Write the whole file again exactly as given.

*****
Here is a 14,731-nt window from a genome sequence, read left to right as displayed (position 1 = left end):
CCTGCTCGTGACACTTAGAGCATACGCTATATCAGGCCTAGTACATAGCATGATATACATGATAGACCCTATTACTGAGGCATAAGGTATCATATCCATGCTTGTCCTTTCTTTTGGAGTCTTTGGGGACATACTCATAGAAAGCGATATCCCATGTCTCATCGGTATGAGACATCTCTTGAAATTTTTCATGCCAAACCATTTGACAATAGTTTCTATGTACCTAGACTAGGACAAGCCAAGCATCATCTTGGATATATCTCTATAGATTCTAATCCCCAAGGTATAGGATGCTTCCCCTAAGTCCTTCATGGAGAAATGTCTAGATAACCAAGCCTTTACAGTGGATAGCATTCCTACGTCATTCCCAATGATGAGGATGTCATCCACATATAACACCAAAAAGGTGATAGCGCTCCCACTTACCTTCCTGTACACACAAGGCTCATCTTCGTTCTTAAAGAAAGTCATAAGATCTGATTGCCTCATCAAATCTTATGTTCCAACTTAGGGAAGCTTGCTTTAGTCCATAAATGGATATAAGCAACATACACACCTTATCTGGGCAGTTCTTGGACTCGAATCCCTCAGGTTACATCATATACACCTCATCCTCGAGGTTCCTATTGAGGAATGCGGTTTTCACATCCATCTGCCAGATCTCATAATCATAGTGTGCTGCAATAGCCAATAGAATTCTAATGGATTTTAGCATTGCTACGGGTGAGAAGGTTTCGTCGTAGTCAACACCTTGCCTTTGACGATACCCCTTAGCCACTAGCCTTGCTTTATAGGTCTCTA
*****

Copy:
Here is a 14,731-nt window from a genome sequence, read left to right as displayed (position 1 = left end):
CCTGCTCGTGACACTTAGAGCATACGCTATATCAGGCCTAGTACATAGCATGATATACATGATAGACCCTATTACTGAGGCATAAGGTATCATATCCATGCTTGTCCTTTCTTTTGGAGTCTTTGGGGACATACTCATAGAAAGCGATATCCCATGTCTCATCGGTATGAGACATCTCTTGAAATTTTTCATGCCAAACCATTTGACAATAGTTTCTATGTACCTAGACTAGGACAAGCCAAGCATCATCTTGGATATATCTCTATAGATTCTAATCCCCAAGGTATAGGATGCTTCCCCTAAGTCCTTCATGGAGAAATGTCTAGATAACCAAGCCTTTACAGTGGATAGCATTCCTACGTCATTCCCAATGATGAGGATGTCATCCACATATAACACCAAAAAGGTGATAGCGCTCCCACTTACCTTCCTGTACACACAAGGCTCATCTTCGTTCTTAAAGAAAGTCATAAGATCTGATTGCCTCATCAAATCTTATGTTCCAACTTAGGGAAGCTTGCTTTAGTCCATAAATGGATATAAGCAACATACACACCTTATCTGGGCAGTTCTTGGACTCGAATCCCTCAGGTTACATCATATACACCTCATCCTCGAGGTTCCTATTGAGGAATGCGGTTTTCACATCCATCTGCCAGATCTCATAATCATAGTGTGCTGCAATAGCCAATAGAATTCTAATGGATTTTAGCATTGCTACGGGTGAGAAGGTTTCGTCGTAGTCAACACCTTGCCTTTGACGATACCCCTTAGCCACTAGCCTTGCTTTATAGGTCTCTA